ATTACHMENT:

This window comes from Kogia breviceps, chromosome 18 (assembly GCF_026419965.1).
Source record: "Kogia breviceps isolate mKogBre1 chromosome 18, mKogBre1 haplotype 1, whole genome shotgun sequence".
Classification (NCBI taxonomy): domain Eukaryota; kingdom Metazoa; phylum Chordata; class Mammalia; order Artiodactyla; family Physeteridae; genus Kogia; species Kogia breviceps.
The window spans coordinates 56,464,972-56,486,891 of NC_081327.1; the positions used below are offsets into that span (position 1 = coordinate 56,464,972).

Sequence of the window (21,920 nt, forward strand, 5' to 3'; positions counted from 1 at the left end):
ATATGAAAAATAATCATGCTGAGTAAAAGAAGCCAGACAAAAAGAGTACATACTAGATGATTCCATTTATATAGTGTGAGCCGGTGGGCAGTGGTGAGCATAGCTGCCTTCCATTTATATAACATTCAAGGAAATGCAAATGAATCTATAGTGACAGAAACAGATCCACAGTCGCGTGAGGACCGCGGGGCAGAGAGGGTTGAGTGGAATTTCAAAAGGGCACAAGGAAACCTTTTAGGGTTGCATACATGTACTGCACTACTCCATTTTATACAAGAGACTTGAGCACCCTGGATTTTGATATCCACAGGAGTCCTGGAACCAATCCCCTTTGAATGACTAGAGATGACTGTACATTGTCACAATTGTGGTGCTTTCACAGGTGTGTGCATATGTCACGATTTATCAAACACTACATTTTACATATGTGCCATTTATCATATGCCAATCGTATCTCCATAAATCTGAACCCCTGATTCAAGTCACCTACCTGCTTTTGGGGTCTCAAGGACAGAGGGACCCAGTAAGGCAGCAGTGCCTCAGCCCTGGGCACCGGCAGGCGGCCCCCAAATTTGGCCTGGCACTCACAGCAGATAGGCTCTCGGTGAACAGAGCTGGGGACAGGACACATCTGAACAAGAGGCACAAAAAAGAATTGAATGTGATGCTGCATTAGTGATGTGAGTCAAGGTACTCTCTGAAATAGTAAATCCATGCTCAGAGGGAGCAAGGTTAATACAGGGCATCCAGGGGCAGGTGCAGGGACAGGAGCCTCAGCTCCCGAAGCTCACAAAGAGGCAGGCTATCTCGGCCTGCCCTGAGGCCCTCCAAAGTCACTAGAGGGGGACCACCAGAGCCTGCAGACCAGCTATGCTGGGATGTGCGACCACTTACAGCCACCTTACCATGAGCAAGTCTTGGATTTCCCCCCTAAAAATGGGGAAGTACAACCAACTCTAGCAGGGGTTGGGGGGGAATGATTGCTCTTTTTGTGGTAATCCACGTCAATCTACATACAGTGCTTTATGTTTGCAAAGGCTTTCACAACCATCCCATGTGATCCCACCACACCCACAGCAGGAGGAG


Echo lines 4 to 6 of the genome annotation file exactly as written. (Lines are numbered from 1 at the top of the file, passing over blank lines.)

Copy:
The window spans coordinates 56,464,972-56,486,891 of NC_081327.1; the positions used below are offsets into that span (position 1 = coordinate 56,464,972).

Sequence of the window (21,920 nt, forward strand, 5' to 3'; positions counted from 1 at the left end):
ATATGAAAAATAATCATGCTGAGTAAAAGAAGCCAGACAAAAAGAGTACATACTAGATGATTCCATTTATATAGTGTGAGCCGGTGGGCAGTGGTGAGCATAGCTGCCTTCCATTTATATAACATTCAAGGAAATGCAAATGAATCTATAGTGACAGAAACAGATCCACAGTCGCGTGAGGACCGCGGGGCAGAGAGGGTTGAGTGGAATTTCAAAAGGGCACAAGGAAACCTTTTAGGGTTGCATACATGTACTGCACTACTCCATTTTATACAAGAGACTTGAGCACCCTGGATTTTGATATCCACAGGAGTCCTGGAACCAATCCCCTTTGAATGACTAGAGATGACTGTACATTGTCACAATTGTGGTGCTTTCACAGGTGTGTGCATATGTCACGATTTATCAAACACTACATTTTACATATGTGCCATTTATCATATGCCAATCGTATCTCCATAAATCTGAACCCCTGATTCAAGTCACCTACCTGCTTTTGGGGTCTCAAGGACAGAGGGACCCAGTAAGGCAGCAGTGCCTCAGCCCTGGGCACCGGCAGGCGGCCCCCAAATTTGGCCTGGCACTCACAGCAGATAGGCTCTCGGTGAACAGAGCTGGGGACAGGACACATCTGAACAAGAGGCACAAAAAAGAATTGAATGTGATGCTGCATTAGTGATGTGAGTCAAGGTACTCTCTGAAATAGTAAATCCATGCTCAGAGGGAGCAAGGTTAATACAGGGCATCCAGGGGCAGGTGCAGGGACAGGAGCCTCAGCTCCCGAAGCTCACAAAGAGGCAGGCTATCTCGGCCTGCCCTGAGGCCCTCCAAAGTCACTAGAGGGGGACCACCAGAGCCTGCAGACCAGCTATGCTGGGATGTGCGACCACTTACAGCCACCTTACCATGAGCAAGTCTTGGATTTCCCCCCTAAAAATGGGGAAGTACAACCAACTCTAGCAGGGGTTGGGGGGGAATGATTGCTCTTTTTGTGGTAATCCACGTCAATCTACATACAGTGCTTTATGTTTGCAAAGGCTTTCACAACCATCCCATGTGATCCCACCACACCCACAGCAGGAGGAG